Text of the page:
Wednesday, August 25, 2010

why do they call it a fast when it's going by so slowly?

You know you've been fasting a while when you start having dreams about feeling guilty for eating carrots.

I'm nearing the halfway point of Ramadan and starting to get a bit burned out. I'm sick of being hungry; that's part of it. But I'm also tired of feeling antisocial. It's no fun eating by myself. And when I get up in the dark to eat an early breakfast I feel like sneaky binger. The one welcome exception was Monday evening, when my friend Kristin (who has lived in various middle-eastern countries and speaks Arabic) invited me to iftar with her family and her Muslim friend Luda from Syria. Iftar is the traditional meal to break fast and is usually celebrated by feasting with family and friends. (Unless you're a wacky Mormon usurping the Muslim holiday and then you usually celebrate it by eating cold leftovers alone at the kitchen table.)

Kristin had slaved all day to make some delicious Arabic dishes and Luda brought homemade Syrian food as well (sorry I didn't write down the names of the dishes; I was too busy eating). Ever the generous guest, I ran to the supermarket and bought a package of dates.

It was a privilege to meet Luda and I took advantage of the opportunity and asked her a good portion of my list of questions about the Muslim faith. I suspect I'll write about some of our conversation later. She was a lovely woman, very Western in appearance, but obviously committed to her religion even though she is essentially isolated in Utah Valley and prays at home by herself rather than attending the small local mosque.

One thing Luda said has me even more discouraged. When I admitted that I've been drinking water during the day (because I'm still running or walking 4 miles almost every day and I know I would suffer from serious headaches if I didn't drink any water) she said, "Oh, water is the most important part of the fast." So not only am I a total poser. I'm also a total cheater.

Kristin also told me it's a well-known fact that people gain weight during Ramadan. This has to be a cruel joke. Please tell me it's because they are indulging for hours after sunset (which I'm not doing), not because they are totally throwing their metabolisms out of whack by starving themselves all day and then eating right before bed (which I am doing). If I gained weight after feeling this hungry all the time, that would just be too harsh.

But I can say that I do feel, for the first time in many months, like I have some self-control when it comes to food. That's a cool thing. And I enjoy sitting in the dark of the pre-dawn mornings meditation/praying/listening to my own heartbeat. This is a rare gift. And food really does better when you have to wait for it for 15 hours. Even carrots.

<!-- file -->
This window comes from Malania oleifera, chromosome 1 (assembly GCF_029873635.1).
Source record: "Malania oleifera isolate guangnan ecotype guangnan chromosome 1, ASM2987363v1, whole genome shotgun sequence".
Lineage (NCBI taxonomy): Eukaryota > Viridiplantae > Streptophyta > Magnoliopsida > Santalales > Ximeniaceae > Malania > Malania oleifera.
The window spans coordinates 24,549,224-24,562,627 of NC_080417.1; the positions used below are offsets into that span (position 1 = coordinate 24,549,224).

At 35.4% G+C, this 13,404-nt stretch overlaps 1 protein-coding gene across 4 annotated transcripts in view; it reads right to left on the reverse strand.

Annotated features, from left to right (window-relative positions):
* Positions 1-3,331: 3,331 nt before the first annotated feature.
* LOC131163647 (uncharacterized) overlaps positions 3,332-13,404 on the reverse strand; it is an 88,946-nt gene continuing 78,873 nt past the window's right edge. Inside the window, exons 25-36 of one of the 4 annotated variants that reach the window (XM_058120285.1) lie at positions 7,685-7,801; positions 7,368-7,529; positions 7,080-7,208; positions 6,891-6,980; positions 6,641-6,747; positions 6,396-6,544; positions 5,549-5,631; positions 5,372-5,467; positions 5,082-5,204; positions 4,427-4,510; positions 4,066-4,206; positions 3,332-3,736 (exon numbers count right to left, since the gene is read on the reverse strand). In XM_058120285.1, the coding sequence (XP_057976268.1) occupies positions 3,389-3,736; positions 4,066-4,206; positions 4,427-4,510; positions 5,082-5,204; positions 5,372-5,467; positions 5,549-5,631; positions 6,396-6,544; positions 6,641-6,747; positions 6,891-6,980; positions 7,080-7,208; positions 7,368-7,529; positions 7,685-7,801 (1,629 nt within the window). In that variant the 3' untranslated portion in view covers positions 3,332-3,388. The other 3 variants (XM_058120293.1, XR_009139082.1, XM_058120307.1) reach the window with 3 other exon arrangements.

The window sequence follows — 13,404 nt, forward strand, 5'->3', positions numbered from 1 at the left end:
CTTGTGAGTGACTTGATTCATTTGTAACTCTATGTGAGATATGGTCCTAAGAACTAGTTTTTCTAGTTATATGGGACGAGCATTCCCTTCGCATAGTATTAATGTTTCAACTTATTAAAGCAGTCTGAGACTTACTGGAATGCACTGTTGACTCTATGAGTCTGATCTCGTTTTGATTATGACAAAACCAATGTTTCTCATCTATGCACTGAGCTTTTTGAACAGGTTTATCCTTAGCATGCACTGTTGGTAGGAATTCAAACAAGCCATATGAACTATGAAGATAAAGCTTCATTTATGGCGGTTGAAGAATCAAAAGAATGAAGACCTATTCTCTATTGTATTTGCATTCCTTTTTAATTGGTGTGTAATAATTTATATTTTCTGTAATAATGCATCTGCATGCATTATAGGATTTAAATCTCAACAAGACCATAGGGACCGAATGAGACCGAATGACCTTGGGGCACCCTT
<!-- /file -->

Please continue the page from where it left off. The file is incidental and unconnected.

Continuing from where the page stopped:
Allysha said...

Don't beat yourself up over the water. :) And four miles a day! That's awesome.

This morning I decided it was time to start some post-partum exercise. Jogging tramp and yoga.

I felt very uncoordinated.

Keep it up!

Scribbit said...

They gain weight because they're doing (essentially) the same thing sumo wrestlers do to gain weight--that is, eating after hours.

They skip breakfast and eat progressively larger meals until dinner which is the biggest then go right to bed. Breakfast should be biggest, followed by a smaller lunch and small dinner before 6 o'clock.

Eating late is a recipe for gaining weight. But I guess that's where delighting in fatness comes in.

Klutzmom said...

Now you know why I always got up at least an hour before any of you children. I could hear myself think and have some pre-children time to be better able to face the day with a semblance of patience and control.

Klutzmom said...

Keep cheating on the water. Our family has kinda kwirky kidneys, kid!

Red Clover said...

The response you received about the water had such a beautiful longing in it. Water, symbol of Christ, is synonymous with purification. What a great moment, when the day has come and gone with all of your efforts focused on worship, but the real force of life, health, purification, etc. is something you cannot achieve by your own self denial. It is a gift. And a beautiful gift at that.

I almost think the jolt that comes when you are seeking, and wondering if you are or are not doing correctly, was as valuable a tool as if you had been practicing it all the while. A different understanding opens up. That was a nice insert into your experience.

I am so excited for what you are doing! Very cool.

P.S. My guess is that most people participating in Ramadan are not running four miles a day...I think your weight will be fine (: